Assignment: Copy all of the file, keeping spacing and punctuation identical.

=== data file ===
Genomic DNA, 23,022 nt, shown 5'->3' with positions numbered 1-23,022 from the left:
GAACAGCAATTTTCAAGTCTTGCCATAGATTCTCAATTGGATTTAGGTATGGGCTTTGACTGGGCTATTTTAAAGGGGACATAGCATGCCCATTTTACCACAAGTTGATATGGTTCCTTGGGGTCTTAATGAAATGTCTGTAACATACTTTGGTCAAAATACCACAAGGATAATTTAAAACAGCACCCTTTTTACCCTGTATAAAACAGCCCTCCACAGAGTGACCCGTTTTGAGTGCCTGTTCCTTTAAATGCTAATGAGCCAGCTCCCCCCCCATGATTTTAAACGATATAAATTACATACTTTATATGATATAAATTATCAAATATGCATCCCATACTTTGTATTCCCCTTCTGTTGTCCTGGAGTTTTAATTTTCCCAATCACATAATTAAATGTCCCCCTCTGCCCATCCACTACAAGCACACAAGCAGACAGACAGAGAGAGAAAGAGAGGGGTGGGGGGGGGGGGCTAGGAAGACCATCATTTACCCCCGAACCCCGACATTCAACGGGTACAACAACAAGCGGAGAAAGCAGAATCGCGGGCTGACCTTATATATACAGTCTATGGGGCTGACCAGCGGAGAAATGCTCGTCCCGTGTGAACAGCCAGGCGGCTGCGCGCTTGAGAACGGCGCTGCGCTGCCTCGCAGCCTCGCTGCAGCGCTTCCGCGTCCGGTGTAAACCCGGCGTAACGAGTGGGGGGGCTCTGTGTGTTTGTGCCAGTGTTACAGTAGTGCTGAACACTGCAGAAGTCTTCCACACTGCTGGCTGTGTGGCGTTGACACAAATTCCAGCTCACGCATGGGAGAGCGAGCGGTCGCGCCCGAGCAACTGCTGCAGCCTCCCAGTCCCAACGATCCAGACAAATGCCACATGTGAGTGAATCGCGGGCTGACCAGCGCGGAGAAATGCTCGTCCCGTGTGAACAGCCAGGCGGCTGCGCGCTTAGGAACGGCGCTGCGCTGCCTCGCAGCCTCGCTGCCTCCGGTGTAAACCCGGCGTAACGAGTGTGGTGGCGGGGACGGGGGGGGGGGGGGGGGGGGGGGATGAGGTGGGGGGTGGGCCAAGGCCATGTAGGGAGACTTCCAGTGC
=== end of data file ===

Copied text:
Genomic DNA, 23,022 nt, shown 5'->3' with positions numbered 1-23,022 from the left:
GAACAGCAATTTTCAAGTCTTGCCATAGATTCTCAATTGGATTTAGGTATGGGCTTTGACTGGGCTATTTTAAAGGGGACATAGCATGCCCATTTTACCACAAGTTGATATGGTTCCTTGGGGTCTTAATGAAATGTCTGTAACATACTTTGGTCAAAATACCACAAGGATAATTTAAAACAGCACCCTTTTTACCCTGTATAAAACAGCCCTCCACAGAGTGACCCGTTTTGAGTGCCTGTTCCTTTAAATGCTAATGAGCCAGCTCCCCCCCCATGATTTTAAACGATATAAATTACATACTTTATATGATATAAATTATCAAATATGCATCCCATACTTTGTATTCCCCTTCTGTTGTCCTGGAGTTTTAATTTTCCCAATCACATAATTAAATGTCCCCCTCTGCCCATCCACTACAAGCACACAAGCAGACAGACAGAGAGAGAAAGAGAGGGGTGGGGGGGGGGGGCTAGGAAGACCATCATTTACCCCCGAACCCCGACATTCAACGGGTACAACAACAAGCGGAGAAAGCAGAATCGCGGGCTGACCTTATATATACAGTCTATGGGGCTGACCAGCGGAGAAATGCTCGTCCCGTGTGAACAGCCAGGCGGCTGCGCGCTTGAGAACGGCGCTGCGCTGCCTCGCAGCCTCGCTGCAGCGCTTCCGCGTCCGGTGTAAACCCGGCGTAACGAGTGGGGGGGCTCTGTGTGTTTGTGCCAGTGTTACAGTAGTGCTGAACACTGCAGAAGTCTTCCACACTGCTGGCTGTGTGGCGTTGACACAAATTCCAGCTCACGCATGGGAGAGCGAGCGGTCGCGCCCGAGCAACTGCTGCAGCCTCCCAGTCCCAACGATCCAGACAAATGCCACATGTGAGTGAATCGCGGGCTGACCAGCGCGGAGAAATGCTCGTCCCGTGTGAACAGCCAGGCGGCTGCGCGCTTAGGAACGGCGCTGCGCTGCCTCGCAGCCTCGCTGCCTCCGGTGTAAACCCGGCGTAACGAGTGTGGTGGCGGGGACGGGGGGGGGGGGGGGGGGGGGGGATGAGGTGGGGGGTGGGCCAAGGCCATGTAGGGAGACTTCCAGTGC